Mason Sagan

GEN Z: Mason Sagan, 25

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GEN Z: Mason Sagan, 25

Mason Sagan

Hometown: Swampscott

Currently living in: Quincy

Alma mater(s): Preschool at Shirat Hayam in Swampscott; then Swampscott Elementary School and Swampscott Middle School. In high school, I went to St. John’s Prep in Danvers, and then to Babson College in Wellesley.

Job: I own a candy distribution company.

Hobbies: I like to cook and bake, definitely a big foodie. I love trying new restaurants, traveling, hanging out with family, friends.

Favorite Jewish practice: The holidays – all the Jewish holidays we celebrate. We always get together at my Nana’s house or at our house.

Favorite North Shore spot: Lynn Shore Drive, taking walks along the water.

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Do you miss the North Shore?

I do, but luckily, I try and go back every weekend if I can. The only reason I live in Quincy is to be closer to work, which is in Sharon. Other than that, I try on the weekends to go back to my parents’ house in Swampscott because I do prefer the North Shore compared to Quincy.

Tell me about your Jewish background.

I went to Shirat Hayam every Saturday and Tuesday, I was bar mitzvahed there, I went to Jewish overnight camp in Belgrade, Maine, for 4 or 5 years. Growing up, one of the things that I always enjoyed doing was every Saturday, we had a Kiddush luncheon at the temple. And I was always in the kitchen, basically helping from 11:30 until 1 o’clock or whenever it ended. So I was always helping the temple staff with moving tables, setting up chairs, and you know, basically getting the whole luncheon together and ready.

How is your Jewish experience now different from what you grew up with?

My Jewish experience now is definitely more limited.

I still celebrate all the holidays, go to temple for the High Holidays, but I don’t go to temple on a weekly basis anymore. So it’s definitely changed and adapted based on my lifestyle now compared to what it used to be.

Tell me about The Penny Candy Store. How did it start? How does it feel to be a business owner at such a young age?

All my life, I’ve always had some sort of business. Growing up, my brother and I had a baking business, and we sold at the Swampscott farmer’s market for three years. And I had an office products business throughout high school and college. When I graduated from college, I was looking for a business to purchase – I was looking for an office products business to purchase, but there really are not many out there anymore, so I decided to expand my search, and that’s when I came across a candy distribution company. It looked very intriguing, and certainly a very unique opportunity.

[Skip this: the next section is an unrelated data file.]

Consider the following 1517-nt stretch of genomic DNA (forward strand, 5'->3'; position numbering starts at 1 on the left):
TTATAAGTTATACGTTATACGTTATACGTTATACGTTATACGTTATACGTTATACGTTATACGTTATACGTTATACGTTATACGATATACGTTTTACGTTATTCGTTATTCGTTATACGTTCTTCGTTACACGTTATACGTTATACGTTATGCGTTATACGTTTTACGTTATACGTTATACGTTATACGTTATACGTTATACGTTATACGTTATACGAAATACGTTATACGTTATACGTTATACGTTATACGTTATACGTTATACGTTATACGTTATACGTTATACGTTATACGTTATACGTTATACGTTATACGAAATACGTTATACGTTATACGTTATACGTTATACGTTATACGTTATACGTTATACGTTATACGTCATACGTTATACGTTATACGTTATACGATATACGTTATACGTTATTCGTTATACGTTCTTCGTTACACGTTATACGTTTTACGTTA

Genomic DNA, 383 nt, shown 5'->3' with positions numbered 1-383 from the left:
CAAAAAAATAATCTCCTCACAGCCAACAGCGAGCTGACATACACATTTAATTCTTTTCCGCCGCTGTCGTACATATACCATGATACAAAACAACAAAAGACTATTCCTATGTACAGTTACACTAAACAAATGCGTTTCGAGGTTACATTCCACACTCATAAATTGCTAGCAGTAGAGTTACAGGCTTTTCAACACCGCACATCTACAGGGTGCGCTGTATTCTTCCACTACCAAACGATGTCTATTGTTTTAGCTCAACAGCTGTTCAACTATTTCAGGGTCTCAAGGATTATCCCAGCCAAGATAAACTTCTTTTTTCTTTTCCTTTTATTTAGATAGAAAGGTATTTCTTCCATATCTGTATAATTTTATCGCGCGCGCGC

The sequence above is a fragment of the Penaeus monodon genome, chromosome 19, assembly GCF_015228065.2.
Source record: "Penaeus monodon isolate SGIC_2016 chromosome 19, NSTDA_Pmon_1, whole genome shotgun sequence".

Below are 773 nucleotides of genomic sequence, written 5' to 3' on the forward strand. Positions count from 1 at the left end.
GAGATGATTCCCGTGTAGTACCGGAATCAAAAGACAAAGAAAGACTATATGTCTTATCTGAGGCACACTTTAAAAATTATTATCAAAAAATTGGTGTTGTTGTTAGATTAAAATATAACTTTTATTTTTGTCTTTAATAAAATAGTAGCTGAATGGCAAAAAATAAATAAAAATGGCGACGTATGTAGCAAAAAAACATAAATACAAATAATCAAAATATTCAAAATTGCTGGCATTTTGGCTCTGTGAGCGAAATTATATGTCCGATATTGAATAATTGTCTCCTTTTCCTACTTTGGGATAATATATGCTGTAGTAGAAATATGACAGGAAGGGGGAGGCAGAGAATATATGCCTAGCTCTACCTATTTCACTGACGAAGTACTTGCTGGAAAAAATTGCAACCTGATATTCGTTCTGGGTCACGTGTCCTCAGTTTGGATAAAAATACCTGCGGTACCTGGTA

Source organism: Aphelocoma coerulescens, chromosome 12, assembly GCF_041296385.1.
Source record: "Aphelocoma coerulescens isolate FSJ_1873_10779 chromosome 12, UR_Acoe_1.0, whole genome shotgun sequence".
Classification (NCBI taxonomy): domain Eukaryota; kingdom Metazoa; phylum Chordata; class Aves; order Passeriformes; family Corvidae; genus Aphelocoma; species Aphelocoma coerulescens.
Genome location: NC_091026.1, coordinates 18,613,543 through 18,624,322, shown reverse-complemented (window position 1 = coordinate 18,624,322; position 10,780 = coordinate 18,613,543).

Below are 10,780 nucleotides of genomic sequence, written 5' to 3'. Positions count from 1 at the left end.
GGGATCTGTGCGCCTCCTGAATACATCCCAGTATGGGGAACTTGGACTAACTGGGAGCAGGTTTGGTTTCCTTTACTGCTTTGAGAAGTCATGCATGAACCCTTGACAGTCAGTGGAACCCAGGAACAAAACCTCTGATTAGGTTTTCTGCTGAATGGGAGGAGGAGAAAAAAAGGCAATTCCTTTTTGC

Ultimately, three years ago, I purchased this company. Essentially what we do is we repackage nostalgic penny candy, and we sell it to convenience stores and country stores and mom-and-pop stores and the paper store, and we also have a retail store in Sharon.

This is my first legitimate business where I am actually responsible for more than just myself. So that to me is really the most important thing about it, you know, my employees are number one – obviously customers are certainly up there. I love what I do. I think there are actually advantages to being young and being a young business owner. I feel like a lot of people are almost more supportive of you, and they want you to succeed. I think candy is just such a fun industry. Anybody that has ever called or come into my store upset leaves happy, no matter what.

If you could have dinner with any Jewish person alive or dead, real or fictional, who would it be and why?

My Zayde, who passed away in 2010. I only remember slight memories. I would love to have dinner with him so he could see how far I’ve come and the success that I’ve had and what I’m doing. Θ

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